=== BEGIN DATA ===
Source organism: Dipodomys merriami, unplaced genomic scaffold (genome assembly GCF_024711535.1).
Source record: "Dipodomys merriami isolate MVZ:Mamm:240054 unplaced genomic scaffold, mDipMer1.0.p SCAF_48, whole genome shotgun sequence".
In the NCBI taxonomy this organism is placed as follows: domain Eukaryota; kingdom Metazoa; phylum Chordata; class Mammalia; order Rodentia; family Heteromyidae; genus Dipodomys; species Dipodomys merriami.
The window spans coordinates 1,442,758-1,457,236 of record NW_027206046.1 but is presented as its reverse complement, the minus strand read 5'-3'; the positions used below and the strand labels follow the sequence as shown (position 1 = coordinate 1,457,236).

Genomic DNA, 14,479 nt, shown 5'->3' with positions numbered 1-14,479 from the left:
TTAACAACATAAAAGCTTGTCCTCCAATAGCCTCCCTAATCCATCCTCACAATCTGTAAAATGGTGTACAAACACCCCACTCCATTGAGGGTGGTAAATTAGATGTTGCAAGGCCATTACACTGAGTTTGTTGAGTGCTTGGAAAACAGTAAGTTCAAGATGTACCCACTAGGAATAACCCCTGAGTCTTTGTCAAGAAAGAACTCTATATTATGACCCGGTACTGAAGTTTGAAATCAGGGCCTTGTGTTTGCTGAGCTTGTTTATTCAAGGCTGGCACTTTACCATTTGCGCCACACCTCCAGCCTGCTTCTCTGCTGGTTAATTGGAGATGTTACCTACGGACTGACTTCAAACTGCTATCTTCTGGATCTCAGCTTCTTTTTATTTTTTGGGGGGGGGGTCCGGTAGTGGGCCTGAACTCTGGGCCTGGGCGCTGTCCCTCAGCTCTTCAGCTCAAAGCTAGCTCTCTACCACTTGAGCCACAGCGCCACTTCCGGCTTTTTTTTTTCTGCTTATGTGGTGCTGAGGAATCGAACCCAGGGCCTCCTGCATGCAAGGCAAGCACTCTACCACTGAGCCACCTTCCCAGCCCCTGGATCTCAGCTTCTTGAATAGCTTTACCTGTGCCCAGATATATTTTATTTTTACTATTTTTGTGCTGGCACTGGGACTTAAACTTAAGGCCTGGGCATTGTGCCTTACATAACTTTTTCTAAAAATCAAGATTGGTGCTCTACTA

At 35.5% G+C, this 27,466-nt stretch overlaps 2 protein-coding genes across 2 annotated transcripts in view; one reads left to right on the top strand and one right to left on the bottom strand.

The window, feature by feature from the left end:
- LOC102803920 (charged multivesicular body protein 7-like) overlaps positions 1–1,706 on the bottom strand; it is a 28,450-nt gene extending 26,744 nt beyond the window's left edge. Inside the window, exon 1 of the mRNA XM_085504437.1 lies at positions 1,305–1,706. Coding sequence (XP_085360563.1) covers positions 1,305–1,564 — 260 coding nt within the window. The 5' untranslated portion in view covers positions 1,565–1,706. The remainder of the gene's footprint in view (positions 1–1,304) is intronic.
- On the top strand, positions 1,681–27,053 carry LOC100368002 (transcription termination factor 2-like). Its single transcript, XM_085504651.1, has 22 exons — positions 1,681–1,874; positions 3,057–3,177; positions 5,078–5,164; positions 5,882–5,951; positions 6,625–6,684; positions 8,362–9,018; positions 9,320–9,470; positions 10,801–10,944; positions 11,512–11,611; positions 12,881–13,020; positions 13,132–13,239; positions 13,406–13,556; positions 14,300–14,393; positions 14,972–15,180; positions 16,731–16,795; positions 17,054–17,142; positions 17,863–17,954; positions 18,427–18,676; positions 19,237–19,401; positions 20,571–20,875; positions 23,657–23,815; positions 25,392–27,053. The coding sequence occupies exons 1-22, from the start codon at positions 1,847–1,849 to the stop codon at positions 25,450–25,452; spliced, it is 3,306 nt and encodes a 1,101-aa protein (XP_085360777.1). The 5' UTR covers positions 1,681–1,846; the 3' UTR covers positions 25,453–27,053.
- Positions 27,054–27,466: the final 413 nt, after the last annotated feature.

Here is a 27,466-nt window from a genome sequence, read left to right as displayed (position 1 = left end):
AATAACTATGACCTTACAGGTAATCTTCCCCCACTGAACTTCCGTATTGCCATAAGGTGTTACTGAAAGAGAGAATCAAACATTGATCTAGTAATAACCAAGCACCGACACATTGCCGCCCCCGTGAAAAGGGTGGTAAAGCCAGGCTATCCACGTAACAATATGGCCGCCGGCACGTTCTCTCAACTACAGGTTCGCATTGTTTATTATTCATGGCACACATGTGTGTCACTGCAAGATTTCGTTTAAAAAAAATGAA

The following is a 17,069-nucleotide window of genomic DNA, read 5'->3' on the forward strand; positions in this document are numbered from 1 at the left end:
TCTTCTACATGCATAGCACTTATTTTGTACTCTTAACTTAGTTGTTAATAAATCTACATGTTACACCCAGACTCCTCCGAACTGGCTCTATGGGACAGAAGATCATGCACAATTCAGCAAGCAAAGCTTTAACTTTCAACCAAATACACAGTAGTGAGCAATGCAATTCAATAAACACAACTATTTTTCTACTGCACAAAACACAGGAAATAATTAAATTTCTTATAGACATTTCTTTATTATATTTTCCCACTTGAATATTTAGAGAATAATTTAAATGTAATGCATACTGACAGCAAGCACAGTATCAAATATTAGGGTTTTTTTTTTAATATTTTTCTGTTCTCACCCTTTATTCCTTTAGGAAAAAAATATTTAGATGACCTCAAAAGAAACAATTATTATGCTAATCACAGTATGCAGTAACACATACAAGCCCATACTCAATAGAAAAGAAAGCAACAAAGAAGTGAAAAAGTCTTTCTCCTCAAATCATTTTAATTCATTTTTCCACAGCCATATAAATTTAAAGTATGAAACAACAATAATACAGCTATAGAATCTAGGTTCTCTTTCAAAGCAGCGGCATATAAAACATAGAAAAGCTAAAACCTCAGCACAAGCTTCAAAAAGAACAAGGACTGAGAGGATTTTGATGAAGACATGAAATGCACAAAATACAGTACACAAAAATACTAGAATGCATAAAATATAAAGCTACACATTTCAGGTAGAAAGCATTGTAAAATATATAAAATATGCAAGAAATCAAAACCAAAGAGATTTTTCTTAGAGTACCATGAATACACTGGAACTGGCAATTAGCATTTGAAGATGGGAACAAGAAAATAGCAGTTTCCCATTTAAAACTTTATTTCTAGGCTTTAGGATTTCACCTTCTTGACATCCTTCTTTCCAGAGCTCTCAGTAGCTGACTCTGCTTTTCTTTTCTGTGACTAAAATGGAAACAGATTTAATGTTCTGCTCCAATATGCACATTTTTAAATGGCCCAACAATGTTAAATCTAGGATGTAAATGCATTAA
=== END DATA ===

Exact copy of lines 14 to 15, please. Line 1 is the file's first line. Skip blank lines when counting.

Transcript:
The following is a 17,069-nucleotide window of genomic DNA, read 5'->3' on the forward strand; positions in this document are numbered from 1 at the left end:
TCTTCTACATGCATAGCACTTATTTTGTACTCTTAACTTAGTTGTTAATAAATCTACATGTTACACCCAGACTCCTCCGAACTGGCTCTATGGGACAGAAGATCATGCACAATTCAGCAAGCAAAGCTTTAACTTTCAACCAAATACACAGTAGTGAGCAATGCAATTCAATAAACACAACTATTTTTCTACTGCACAAAACACAGGAAATAATTAAATTTCTTATAGACATTTCTTTATTATATTTTCCCACTTGAATATTTAGAGAATAATTTAAATGTAATGCATACTGACAGCAAGCACAGTATCAAATATTAGGGTTTTTTTTTTAATATTTTTCTGTTCTCACCCTTTATTCCTTTAGGAAAAAAATATTTAGATGACCTCAAAAGAAACAATTATTATGCTAATCACAGTATGCAGTAACACATACAAGCCCATACTCAATAGAAAAGAAAGCAACAAAGAAGTGAAAAAGTCTTTCTCCTCAAATCATTTTAATTCATTTTTCCACAGCCATATAAATTTAAAGTATGAAACAACAATAATACAGCTATAGAATCTAGGTTCTCTTTCAAAGCAGCGGCATATAAAACATAGAAAAGCTAAAACCTCAGCACAAGCTTCAAAAAGAACAAGGACTGAGAGGATTTTGATGAAGACATGAAATGCACAAAATACAGTACACAAAAATACTAGAATGCATAAAATATAAAGCTACACATTTCAGGTAGAAAGCATTGTAAAATATATAAAATATGCAAGAAATCAAAACCAAAGAGATTTTTCTTAGAGTACCATGAATACACTGGAACTGGCAATTAGCATTTGAAGATGGGAACAAGAAAATAGCAGTTTCCCATTTAAAACTTTATTTCTAGGCTTTAGGATTTCACCTTCTTGACATCCTTCTTTCCAGAGCTCTCAGTAGCTGACTCTGCTTTTCTTTTCTGTGACTAAAATGGAAACAGATTTAATGTTCTGCTCCAATATGCACATTTTTAAATGGCCCAACAATGTTAAATCTAGGATGTAAATGCATTAA